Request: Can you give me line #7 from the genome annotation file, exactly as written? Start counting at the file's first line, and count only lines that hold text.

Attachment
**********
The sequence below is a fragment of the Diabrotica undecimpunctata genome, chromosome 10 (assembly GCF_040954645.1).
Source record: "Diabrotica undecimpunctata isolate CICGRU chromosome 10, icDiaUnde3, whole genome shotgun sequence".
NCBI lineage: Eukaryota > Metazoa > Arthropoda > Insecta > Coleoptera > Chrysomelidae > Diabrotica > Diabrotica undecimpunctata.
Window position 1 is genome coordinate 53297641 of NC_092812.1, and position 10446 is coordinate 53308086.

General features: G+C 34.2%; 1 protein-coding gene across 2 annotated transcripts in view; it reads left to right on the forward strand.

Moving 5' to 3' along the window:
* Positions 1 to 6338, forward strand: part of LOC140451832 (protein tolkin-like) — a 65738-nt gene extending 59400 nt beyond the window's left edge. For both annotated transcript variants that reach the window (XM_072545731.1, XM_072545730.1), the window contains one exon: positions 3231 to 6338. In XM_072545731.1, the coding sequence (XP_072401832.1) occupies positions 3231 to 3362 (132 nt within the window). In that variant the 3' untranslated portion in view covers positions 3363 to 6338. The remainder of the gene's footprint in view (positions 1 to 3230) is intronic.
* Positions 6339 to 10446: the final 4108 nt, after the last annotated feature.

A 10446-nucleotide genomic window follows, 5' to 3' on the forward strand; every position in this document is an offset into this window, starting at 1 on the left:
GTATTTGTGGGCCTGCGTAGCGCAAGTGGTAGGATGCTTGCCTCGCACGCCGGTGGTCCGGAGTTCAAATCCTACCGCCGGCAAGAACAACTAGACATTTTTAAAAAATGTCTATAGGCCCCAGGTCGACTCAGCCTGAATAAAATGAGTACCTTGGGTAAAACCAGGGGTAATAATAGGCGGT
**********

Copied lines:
* Positions 1 to 6338, forward strand: part of LOC140451832 (protein tolkin-like) — a 65738-nt gene extending 59400 nt beyond the window's left edge. For both annotated transcript variants that reach the window (XM_072545731.1, XM_072545730.1), the window contains one exon: positions 3231 to 6338. In XM_072545731.1, the coding sequence (XP_072401832.1) occupies positions 3231 to 3362 (132 nt within the window). In that variant the 3' untranslated portion in view covers positions 3363 to 6338. The remainder of the gene's footprint in view (positions 1 to 3230) is intronic.